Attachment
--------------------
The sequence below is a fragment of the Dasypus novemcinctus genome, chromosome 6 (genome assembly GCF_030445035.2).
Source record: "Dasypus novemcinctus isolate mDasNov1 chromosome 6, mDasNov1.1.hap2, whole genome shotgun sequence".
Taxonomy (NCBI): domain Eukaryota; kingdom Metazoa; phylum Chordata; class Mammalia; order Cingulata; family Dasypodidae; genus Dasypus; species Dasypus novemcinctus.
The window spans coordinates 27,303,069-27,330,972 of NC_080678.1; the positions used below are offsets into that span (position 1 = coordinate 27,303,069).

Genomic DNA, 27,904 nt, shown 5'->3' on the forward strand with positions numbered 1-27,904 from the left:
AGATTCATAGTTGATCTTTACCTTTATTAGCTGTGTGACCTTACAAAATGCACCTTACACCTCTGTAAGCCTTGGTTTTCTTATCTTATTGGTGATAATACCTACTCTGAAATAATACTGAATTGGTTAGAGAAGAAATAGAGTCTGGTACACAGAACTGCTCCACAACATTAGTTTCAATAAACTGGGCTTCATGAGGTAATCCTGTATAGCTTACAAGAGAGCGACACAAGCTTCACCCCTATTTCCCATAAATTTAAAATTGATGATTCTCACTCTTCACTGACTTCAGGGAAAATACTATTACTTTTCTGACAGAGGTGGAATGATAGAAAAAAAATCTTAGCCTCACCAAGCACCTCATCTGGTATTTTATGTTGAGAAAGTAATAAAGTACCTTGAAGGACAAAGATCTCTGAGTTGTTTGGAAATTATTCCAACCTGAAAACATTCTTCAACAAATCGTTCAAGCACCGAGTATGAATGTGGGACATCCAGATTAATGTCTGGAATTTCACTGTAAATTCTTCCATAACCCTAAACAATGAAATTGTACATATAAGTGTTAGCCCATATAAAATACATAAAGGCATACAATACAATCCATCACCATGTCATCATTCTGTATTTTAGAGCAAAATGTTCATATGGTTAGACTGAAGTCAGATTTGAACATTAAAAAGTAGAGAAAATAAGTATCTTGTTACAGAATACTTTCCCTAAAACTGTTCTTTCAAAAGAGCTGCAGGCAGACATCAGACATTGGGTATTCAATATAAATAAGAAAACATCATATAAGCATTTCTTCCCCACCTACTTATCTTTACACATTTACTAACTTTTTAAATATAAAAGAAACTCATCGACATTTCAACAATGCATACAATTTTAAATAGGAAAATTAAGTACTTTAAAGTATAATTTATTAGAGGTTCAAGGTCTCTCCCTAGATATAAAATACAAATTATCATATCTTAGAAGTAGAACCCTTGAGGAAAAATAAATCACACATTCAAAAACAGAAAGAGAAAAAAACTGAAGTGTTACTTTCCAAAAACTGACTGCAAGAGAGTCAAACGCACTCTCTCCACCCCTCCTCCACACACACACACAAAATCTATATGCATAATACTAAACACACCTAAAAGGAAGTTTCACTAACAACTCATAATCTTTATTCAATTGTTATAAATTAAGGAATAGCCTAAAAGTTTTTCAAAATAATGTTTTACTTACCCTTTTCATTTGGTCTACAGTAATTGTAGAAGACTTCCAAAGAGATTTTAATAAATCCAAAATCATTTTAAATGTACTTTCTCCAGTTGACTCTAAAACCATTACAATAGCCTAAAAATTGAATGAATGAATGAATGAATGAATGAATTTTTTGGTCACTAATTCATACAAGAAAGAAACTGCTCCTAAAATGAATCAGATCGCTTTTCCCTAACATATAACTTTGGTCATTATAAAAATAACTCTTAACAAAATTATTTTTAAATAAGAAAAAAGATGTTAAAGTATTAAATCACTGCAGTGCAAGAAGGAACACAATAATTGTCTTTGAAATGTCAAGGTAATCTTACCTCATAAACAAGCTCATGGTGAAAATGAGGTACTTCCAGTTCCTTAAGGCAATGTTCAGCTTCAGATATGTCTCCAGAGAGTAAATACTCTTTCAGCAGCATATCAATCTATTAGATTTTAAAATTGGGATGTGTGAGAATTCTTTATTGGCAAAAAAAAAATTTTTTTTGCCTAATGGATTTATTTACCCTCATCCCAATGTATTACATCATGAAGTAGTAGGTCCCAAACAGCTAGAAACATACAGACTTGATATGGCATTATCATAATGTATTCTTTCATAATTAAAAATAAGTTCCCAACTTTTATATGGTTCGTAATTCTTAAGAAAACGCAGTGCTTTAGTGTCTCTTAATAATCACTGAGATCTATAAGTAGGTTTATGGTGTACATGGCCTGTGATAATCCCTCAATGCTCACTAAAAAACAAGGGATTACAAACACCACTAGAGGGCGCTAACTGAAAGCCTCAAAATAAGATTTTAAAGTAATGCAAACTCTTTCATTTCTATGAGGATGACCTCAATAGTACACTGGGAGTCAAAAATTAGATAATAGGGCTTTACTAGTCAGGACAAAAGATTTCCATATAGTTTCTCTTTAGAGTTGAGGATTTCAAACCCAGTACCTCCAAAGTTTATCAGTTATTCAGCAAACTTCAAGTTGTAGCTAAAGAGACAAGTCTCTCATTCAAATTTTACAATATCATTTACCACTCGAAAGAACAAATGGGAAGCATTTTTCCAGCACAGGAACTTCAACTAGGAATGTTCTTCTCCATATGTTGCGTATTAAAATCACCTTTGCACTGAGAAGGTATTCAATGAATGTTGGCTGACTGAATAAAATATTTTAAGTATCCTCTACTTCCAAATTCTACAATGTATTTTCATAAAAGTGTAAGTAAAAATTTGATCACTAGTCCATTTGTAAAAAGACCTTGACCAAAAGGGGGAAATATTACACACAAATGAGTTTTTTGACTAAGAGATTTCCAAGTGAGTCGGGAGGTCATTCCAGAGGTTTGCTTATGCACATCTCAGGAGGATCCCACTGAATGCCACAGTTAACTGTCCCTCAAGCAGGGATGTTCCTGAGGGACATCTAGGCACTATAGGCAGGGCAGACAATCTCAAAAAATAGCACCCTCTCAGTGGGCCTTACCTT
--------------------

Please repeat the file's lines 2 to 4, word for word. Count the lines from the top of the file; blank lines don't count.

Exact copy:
Source record: "Dasypus novemcinctus isolate mDasNov1 chromosome 6, mDasNov1.1.hap2, whole genome shotgun sequence".
Taxonomy (NCBI): domain Eukaryota; kingdom Metazoa; phylum Chordata; class Mammalia; order Cingulata; family Dasypodidae; genus Dasypus; species Dasypus novemcinctus.
The window spans coordinates 27,303,069-27,330,972 of NC_080678.1; the positions used below are offsets into that span (position 1 = coordinate 27,303,069).